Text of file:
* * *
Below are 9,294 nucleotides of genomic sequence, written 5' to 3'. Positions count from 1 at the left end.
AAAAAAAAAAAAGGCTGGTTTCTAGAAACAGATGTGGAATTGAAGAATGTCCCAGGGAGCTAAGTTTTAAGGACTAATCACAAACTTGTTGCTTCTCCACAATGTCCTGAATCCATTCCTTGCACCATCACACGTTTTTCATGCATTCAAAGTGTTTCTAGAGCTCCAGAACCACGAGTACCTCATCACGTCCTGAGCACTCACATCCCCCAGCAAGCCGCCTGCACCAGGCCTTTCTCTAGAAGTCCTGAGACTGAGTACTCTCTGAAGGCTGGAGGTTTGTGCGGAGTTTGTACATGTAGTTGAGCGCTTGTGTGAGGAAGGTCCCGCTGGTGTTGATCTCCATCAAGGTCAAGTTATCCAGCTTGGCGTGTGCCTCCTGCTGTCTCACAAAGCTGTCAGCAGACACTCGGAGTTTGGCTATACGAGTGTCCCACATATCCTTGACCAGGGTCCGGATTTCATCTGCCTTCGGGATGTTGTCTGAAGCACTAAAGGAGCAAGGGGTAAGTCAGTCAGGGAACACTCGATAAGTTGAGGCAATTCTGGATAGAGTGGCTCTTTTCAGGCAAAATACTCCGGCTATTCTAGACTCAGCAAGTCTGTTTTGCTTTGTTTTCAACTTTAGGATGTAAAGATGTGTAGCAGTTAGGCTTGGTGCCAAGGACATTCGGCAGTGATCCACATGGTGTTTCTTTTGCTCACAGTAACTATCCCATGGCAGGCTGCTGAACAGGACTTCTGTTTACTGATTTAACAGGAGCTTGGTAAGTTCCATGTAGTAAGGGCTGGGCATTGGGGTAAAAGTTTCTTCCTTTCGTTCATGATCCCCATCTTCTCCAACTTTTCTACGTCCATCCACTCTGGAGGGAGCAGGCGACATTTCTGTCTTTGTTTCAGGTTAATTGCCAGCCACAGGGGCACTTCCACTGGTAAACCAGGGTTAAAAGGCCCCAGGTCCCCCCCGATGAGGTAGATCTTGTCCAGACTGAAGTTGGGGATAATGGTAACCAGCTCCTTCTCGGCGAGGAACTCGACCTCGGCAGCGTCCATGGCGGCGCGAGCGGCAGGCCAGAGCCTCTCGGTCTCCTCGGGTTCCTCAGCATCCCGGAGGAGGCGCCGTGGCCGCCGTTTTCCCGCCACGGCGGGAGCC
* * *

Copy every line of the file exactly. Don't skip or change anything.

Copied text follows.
Below are 9,294 nucleotides of genomic sequence, written 5' to 3'. Positions count from 1 at the left end.
AAAAAAAAAAAAGGCTGGTTTCTAGAAACAGATGTGGAATTGAAGAATGTCCCAGGGAGCTAAGTTTTAAGGACTAATCACAAACTTGTTGCTTCTCCACAATGTCCTGAATCCATTCCTTGCACCATCACACGTTTTTCATGCATTCAAAGTGTTTCTAGAGCTCCAGAACCACGAGTACCTCATCACGTCCTGAGCACTCACATCCCCCAGCAAGCCGCCTGCACCAGGCCTTTCTCTAGAAGTCCTGAGACTGAGTACTCTCTGAAGGCTGGAGGTTTGTGCGGAGTTTGTACATGTAGTTGAGCGCTTGTGTGAGGAAGGTCCCGCTGGTGTTGATCTCCATCAAGGTCAAGTTATCCAGCTTGGCGTGTGCCTCCTGCTGTCTCACAAAGCTGTCAGCAGACACTCGGAGTTTGGCTATACGAGTGTCCCACATATCCTTGACCAGGGTCCGGATTTCATCTGCCTTCGGGATGTTGTCTGAAGCACTAAAGGAGCAAGGGGTAAGTCAGTCAGGGAACACTCGATAAGTTGAGGCAATTCTGGATAGAGTGGCTCTTTTCAGGCAAAATACTCCGGCTATTCTAGACTCAGCAAGTCTGTTTTGCTTTGTTTTCAACTTTAGGATGTAAAGATGTGTAGCAGTTAGGCTTGGTGCCAAGGACATTCGGCAGTGATCCACATGGTGTTTCTTTTGCTCACAGTAACTATCCCATGGCAGGCTGCTGAACAGGACTTCTGTTTACTGATTTAACAGGAGCTTGGTAAGTTCCATGTAGTAAGGGCTGGGCATTGGGGTAAAAGTTTCTTCCTTTCGTTCATGATCCCCATCTTCTCCAACTTTTCTACGTCCATCCACTCTGGAGGGAGCAGGCGACATTTCTGTCTTTGTTTCAGGTTAATTGCCAGCCACAGGGGCACTTCCACTGGTAAACCAGGGTTAAAAGGCCCCAGGTCCCCCCCGATGAGGTAGATCTTGTCCAGACTGAAGTTGGGGATAATGGTAACCAGCTCCTTCTCGGCGAGGAACTCGACCTCGGCAGCGTCCATGGCGGCGCGAGCGGCAGGCCAGAGCCTCTCGGTCTCCTCGGGTTCCTCAGCATCCCGGAGGAGGCGCCGTGGCCGCCGTTTTCCCGCCACGGCGGGAGCC